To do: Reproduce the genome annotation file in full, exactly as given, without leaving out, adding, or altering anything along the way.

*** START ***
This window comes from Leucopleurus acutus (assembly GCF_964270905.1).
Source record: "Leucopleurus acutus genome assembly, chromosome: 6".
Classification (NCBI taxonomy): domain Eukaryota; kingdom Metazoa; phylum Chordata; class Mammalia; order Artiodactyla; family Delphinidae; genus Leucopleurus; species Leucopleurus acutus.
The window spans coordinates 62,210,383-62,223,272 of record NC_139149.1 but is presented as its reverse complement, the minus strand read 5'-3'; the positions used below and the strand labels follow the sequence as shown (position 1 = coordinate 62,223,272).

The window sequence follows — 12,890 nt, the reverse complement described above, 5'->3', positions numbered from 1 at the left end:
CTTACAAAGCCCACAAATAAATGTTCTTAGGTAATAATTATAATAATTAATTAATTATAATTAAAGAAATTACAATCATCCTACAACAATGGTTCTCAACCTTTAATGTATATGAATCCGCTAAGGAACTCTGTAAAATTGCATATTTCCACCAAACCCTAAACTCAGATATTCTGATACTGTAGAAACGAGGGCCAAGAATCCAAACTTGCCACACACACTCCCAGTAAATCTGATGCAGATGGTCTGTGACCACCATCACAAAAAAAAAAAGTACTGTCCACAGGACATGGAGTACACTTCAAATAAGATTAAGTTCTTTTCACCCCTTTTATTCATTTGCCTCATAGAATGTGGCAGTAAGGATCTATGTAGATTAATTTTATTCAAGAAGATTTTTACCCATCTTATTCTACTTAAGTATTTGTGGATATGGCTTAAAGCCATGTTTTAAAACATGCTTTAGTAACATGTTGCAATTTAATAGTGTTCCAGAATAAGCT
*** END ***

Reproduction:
This window comes from Leucopleurus acutus (assembly GCF_964270905.1).
Source record: "Leucopleurus acutus genome assembly, chromosome: 6".
Classification (NCBI taxonomy): domain Eukaryota; kingdom Metazoa; phylum Chordata; class Mammalia; order Artiodactyla; family Delphinidae; genus Leucopleurus; species Leucopleurus acutus.
The window spans coordinates 62,210,383-62,223,272 of record NC_139149.1 but is presented as its reverse complement, the minus strand read 5'-3'; the positions used below and the strand labels follow the sequence as shown (position 1 = coordinate 62,223,272).

The window sequence follows — 12,890 nt, the reverse complement described above, 5'->3', positions numbered from 1 at the left end:
CTTACAAAGCCCACAAATAAATGTTCTTAGGTAATAATTATAATAATTAATTAATTATAATTAAAGAAATTACAATCATCCTACAACAATGGTTCTCAACCTTTAATGTATATGAATCCGCTAAGGAACTCTGTAAAATTGCATATTTCCACCAAACCCTAAACTCAGATATTCTGATACTGTAGAAACGAGGGCCAAGAATCCAAACTTGCCACACACACTCCCAGTAAATCTGATGCAGATGGTCTGTGACCACCATCACAAAAAAAAAAAGTACTGTCCACAGGACATGGAGTACACTTCAAATAAGATTAAGTTCTTTTCACCCCTTTTATTCATTTGCCTCATAGAATGTGGCAGTAAGGATCTATGTAGATTAATTTTATTCAAGAAGATTTTTACCCATCTTATTCTACTTAAGTATTTGTGGATATGGCTTAAAGCCATGTTTTAAAACATGCTTTAGTAACATGTTGCAATTTAATAGTGTTCCAGAATAAGCT